‘In Hollywood, no one knows anything.’
‘In Hollywood, no one knows anything.’ This was said famously by screenwriter William Goldman in the opening line of his memoirs. I don’t know if Goldman is a fan of F1 (in fact, I doubt that he is), but the sentiment could just as aptly apply to that activity too. And we had the latest demonstration of it today.
We never seem to learn however, despite the regular reminders. We have a tendency to declare outcomes set at an early stage with considerable confidence, not just for the here and now but for the foreseeable future. And it was the same again during the opening weekend of the 2013 season: the Red Bulls, and in particular Sebastian Vettel’s Red Bull, dominated practice, and managed to lock out the front row of the starting grid despite the unwelcome (for them) variable of a wet but drying track. Many as a result foresaw not only a routine Vettel race win but also a season of Vettel dominance, akin to 2011. The latter part may yet still happen, but it didn’t happen today.
Third place, and a rather distant one at that, was the best that Seb could do. And it was not a result that reflected ill-luck or wild cards such as a untimely safety car or a rain shower. It was simply the case that he didn’t have the legs of Kimi Raikkonen’s Lotus or Fernando Alonso’s Ferrari. And, crucially, he didn’t have the Lotus E21’s mastery of the dark arts of the Pirelli tyres either. The E21 appears to have inherited the E20’s magic touch, and from seventh on the grid Kimi kept up with the leaders early on and then smoothly moved into control of the race by stopping one time fewer than the others at the sharp end. It was a control he rarely looked like relinquishing, able to keep his laptimes low as those on fresher tyres chased and, sometimes, squabbled. And as if to underline his command, he set the fastest lap with two tours remaining. It was a drive from Kimi a lot like his persona: undramatic, undemonstrative, clipped, but with a potency that cannot be mistaken.
And is this the dawning of an ice age? If last year is any sort of guide then the Lotus should be even better when the temperatures pick up from today’s chill, and the corners get a bit longer than Albert Park’s short and sharp offerings. Sepang in Malaysia in a week’s time provides both of these, and thus should be very interesting. Furthermore, ‘Iceman’ Kimi looks near the top of his formidable game.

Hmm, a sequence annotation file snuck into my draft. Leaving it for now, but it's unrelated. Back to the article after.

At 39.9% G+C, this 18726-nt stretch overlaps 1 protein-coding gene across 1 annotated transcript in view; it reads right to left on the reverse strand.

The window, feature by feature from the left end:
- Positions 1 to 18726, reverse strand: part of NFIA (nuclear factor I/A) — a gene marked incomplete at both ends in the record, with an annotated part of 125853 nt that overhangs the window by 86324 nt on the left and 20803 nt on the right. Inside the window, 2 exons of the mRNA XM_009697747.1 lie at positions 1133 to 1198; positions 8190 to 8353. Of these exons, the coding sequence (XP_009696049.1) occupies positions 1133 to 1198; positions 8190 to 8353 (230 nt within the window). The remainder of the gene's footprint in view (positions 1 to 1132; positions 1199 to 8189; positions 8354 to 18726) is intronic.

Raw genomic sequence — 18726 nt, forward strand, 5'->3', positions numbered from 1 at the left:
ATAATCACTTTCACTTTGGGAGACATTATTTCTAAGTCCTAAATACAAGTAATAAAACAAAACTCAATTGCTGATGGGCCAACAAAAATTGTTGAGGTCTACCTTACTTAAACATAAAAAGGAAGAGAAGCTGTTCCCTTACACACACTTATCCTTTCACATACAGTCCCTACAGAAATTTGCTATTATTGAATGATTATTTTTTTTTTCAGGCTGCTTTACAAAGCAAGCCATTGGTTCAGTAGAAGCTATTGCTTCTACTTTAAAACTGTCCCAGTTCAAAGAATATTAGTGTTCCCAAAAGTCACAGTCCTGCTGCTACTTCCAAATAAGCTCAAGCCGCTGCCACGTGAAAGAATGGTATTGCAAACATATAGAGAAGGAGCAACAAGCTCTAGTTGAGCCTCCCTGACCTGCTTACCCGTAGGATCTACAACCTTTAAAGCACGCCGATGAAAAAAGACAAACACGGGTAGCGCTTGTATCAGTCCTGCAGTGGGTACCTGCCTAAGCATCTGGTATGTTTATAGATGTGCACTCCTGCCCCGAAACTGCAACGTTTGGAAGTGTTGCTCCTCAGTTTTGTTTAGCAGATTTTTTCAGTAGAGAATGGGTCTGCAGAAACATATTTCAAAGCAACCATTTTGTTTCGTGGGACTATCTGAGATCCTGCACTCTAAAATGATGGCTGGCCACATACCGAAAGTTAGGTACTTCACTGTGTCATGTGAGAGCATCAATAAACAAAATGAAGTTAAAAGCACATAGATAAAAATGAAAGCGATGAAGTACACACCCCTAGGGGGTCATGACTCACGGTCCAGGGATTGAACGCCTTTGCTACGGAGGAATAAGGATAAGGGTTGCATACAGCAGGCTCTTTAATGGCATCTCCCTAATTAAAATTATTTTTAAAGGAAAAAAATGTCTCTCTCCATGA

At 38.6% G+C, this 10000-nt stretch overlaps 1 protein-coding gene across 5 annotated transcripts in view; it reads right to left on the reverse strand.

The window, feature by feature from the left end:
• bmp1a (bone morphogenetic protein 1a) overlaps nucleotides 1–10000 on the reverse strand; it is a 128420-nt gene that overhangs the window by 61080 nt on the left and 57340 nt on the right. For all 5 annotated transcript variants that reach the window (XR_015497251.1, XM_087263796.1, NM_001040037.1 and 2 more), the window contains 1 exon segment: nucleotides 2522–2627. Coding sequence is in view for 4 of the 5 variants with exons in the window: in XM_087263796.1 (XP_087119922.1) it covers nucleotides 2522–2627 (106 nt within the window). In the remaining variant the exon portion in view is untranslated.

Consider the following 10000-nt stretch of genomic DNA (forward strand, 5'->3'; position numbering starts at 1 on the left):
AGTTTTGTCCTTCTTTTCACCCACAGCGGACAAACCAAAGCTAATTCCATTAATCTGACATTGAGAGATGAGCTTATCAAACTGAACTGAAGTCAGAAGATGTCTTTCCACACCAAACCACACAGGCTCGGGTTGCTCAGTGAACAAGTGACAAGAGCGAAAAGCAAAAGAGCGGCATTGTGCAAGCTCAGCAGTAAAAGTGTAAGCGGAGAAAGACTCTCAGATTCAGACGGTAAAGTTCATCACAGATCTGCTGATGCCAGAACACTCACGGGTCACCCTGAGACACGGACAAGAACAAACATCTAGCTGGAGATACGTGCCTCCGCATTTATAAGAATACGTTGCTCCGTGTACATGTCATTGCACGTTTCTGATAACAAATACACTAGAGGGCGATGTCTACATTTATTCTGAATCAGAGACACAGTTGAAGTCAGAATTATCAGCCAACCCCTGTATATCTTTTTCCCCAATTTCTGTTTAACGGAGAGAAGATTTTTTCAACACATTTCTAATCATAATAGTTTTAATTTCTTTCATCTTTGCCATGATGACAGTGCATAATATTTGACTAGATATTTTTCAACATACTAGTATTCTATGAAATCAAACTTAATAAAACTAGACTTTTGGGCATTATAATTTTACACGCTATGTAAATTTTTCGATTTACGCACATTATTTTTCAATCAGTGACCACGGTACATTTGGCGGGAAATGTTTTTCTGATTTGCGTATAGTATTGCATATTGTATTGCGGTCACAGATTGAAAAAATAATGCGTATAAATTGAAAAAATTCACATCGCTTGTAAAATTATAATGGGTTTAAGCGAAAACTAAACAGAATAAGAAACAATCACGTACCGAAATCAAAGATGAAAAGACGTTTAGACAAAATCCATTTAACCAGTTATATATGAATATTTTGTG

Alonso is another who will be well satisfied with his day’s work. Second place, beating Vettel and showing good race pace (indeed, he was only beaten on strategy) is plenty to be going on with, and of course is a world away from his predicament of 12 months ago. For a time he looked on the point of hunting Kimi down for the win, but some uncooperative traffic allowed Kimi to make a decisive break.
Those at Red Bull, unusually, are the ones with a relatively large degree of head scratching to do. Its lack of race day pace seemed to baffle the team as much as anyone else. Christian Horner attributed it to the peculiarly low ambient temperatures; we should find out next week how much credence that theory has. And as for Mark Webber, it was the same old story, especially for him in his home round. A poor start was followed by a frustrating day in traffic. Sixth place was his meagre reward.
For Mercedes, precisely how well you think it did depends very much on what you’re comparing it to. Many of the expectations in advance had it in the ballpark of the Lotus and Ferrari (some had it even higher), and in qualifying it made good on this with Lewis Hamilton claiming third on the grid with Nico Rosberg sixth (indeed Nico had the legs of everyone when it rained in qualifying). And yet at the end of it all today Lewis finished fifth, some 45 seconds shy of Raikkonen, while Rosberg dropped out with mechanical problems. Of course, things still look a bit more promising for Mercedes than they have done in a while. But on race day at least the extreme end of the positive results predicted look slightly out of reach for now.
And for McLaren things were indeed as bad as they had looked in practice. Neither Button nor Perez achieved more than footnote status during the weekend, though Jenson did at least salvage a couple of points. Glum faces around the team’s garage were far greater in number. It’s way too early to write the Woking squad off for the year, Ferrari last year showed as much, as has McLaren itself in the past. But all in the team must feel a little like those about to start out on an Antarctic expedition.
Interloper services, seen so commonly last year, were today provided by Force India. Indeed, for much of the way comeback kid Adrian Sutil ran in the company of Vettel and the Ferraris rather like one who had been doing so habitually for some time. He was aided in so doing by not starting on the gumball supersofts, but in the absence of rain it meant the flip side of having to run on them later, at which point he was helpless in sinking back to seventh by the end.
But more broadly all seems well in the F1 camp. The close and unpredictable 2012 looks for now that it will be retained this year after all. And whatever the case, perhaps we’ll all be more minded to count to ten before declaring with confidence what we think is going to happen next.
Author: Graham Keilloh
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